Definition

Drug Development

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What is Drug Development?

Drug development is the procedure of getting a novel treatment, therapy, or a drug, to the market after identification of a lead compound.

Pharmaceutical regulatory authorities play a significant role throughout the process of drug development. These authorities are designed to make sure the safety, efficacy, accessibility & security of approved drugs. Taking an example of the United States, the United States Food and Drug Administration (FDA) is a regulatory body that is responsible for the approval of the drug candidate post the drug discovery and development process.

What are the Various Stages of Drug Development?

Process of drug development comprises five key stages- Drug Discovery & Development; Preclinical research; Investigational New Drug Application; Clinical Research; and Regulatory Review, Approval & Post-marketing Surveillance.

  1. Drug Discovery & Development

Drug discovery is the process of finding new, innovative medication. During the process of drug development, there may be thousands of compounds as potential candidates for development as a treatment or therapy. After the initial assessment, though, only a few compounds show promising activity and call for further study.

After identification of a promising drug compound for development, the researchers conduct experiments to collect information related to the absorption, distribution, metabolism, and excretion (ADME). Researchers will also find the potential benefit, risk, side effects and adverse events along with the mechanism of action of that specific compound.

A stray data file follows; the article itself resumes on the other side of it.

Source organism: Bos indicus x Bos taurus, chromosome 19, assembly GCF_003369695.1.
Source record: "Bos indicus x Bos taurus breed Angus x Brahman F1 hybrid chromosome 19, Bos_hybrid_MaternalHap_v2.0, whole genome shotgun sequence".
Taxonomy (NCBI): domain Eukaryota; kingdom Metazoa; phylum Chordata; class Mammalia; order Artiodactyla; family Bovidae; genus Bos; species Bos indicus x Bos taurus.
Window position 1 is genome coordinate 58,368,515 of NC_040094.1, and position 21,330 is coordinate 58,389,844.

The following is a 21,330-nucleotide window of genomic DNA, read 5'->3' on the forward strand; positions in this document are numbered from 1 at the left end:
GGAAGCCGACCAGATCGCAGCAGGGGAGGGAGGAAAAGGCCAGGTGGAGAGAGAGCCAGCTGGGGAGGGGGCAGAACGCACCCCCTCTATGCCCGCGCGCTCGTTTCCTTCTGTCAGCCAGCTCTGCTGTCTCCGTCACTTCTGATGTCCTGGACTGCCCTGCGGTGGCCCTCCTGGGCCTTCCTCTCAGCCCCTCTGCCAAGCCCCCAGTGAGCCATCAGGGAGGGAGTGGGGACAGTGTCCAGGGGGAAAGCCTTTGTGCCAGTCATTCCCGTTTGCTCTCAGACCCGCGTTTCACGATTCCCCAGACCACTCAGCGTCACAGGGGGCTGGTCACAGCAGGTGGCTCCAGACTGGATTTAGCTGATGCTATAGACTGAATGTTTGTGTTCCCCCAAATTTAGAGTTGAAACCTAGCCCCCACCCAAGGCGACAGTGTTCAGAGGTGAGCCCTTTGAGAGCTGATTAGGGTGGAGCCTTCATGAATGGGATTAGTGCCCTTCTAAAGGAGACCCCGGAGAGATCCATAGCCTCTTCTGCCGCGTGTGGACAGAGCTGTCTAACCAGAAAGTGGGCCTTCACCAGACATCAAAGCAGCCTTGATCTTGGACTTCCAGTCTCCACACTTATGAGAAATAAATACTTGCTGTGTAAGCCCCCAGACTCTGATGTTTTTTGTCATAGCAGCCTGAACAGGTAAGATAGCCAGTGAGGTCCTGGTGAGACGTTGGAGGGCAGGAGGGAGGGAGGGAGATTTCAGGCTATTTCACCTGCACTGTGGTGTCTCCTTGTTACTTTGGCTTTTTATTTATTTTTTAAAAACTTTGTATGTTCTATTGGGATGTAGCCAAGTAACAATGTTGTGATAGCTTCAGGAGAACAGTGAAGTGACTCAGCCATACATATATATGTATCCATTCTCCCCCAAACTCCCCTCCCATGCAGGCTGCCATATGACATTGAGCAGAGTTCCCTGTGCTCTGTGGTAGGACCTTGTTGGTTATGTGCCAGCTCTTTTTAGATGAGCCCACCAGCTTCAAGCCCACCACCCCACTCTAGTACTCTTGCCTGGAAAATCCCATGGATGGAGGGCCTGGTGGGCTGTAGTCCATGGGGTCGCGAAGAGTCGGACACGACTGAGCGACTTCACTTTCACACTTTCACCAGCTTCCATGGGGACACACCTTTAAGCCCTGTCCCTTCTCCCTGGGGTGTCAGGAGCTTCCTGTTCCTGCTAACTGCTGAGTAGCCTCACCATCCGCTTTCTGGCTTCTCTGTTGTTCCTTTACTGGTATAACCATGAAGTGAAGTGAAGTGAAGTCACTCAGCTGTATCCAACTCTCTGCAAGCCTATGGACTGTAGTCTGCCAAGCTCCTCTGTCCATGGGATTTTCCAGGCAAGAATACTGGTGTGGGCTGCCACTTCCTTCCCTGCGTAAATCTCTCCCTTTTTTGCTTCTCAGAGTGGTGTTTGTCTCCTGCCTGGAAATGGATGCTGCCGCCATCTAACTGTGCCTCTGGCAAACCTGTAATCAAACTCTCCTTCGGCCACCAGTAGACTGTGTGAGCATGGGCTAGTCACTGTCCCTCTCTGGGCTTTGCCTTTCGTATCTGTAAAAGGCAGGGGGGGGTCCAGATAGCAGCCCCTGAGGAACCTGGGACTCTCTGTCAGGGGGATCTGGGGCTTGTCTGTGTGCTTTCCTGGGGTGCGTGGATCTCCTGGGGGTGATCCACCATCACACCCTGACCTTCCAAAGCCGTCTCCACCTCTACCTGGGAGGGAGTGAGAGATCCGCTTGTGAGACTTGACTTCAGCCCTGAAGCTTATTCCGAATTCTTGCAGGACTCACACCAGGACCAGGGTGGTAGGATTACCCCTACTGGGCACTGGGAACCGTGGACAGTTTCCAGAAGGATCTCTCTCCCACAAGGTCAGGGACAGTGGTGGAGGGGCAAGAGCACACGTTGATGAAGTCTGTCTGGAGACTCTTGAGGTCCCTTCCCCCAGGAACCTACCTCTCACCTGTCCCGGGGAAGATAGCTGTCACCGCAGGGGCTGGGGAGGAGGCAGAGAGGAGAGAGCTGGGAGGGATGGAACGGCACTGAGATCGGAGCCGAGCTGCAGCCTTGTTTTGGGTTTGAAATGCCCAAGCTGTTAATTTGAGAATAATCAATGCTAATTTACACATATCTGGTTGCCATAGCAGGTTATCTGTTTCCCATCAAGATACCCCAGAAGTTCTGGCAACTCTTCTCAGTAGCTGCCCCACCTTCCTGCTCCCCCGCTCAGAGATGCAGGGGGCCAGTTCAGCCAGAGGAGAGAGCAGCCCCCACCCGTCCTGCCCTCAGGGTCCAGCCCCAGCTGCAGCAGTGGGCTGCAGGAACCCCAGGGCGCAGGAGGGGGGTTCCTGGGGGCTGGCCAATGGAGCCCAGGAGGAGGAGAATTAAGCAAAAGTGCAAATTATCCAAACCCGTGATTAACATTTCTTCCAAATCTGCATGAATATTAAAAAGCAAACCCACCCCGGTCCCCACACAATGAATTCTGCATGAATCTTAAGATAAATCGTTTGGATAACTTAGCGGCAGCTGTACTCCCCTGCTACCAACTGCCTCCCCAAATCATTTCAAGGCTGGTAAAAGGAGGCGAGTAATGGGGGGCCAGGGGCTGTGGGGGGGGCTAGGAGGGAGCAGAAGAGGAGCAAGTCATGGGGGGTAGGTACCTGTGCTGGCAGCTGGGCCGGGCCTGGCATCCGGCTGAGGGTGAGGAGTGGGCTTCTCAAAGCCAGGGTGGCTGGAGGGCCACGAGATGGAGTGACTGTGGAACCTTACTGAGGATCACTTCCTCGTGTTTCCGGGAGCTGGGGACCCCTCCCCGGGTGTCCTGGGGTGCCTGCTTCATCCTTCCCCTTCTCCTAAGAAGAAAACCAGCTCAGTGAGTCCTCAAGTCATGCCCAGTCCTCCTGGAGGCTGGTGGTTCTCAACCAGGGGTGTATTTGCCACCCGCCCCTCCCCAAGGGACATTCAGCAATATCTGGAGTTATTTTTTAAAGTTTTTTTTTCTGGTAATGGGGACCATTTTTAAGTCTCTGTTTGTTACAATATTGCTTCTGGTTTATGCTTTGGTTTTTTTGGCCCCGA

1. Preclinical Research

Before assessing a new drug in human subjects, scientists must find out whether it has the potential to cause severe harm, also known as toxicity. Preclinical research is of two types: in-vitro and in-vivo.

The research is designed to provide essential information related to the safety and efficacy of a novel drug candidate before its testing in human volunteers. Both in-vitro and in-vivo models are typically used to provide evidence of the biological effect of a new drug candidate. Preclinical trials are required by regulatory authorities such as the FDA and MHRA before submitting an IND (investigational new drug application), which is needed to move to the clinical research.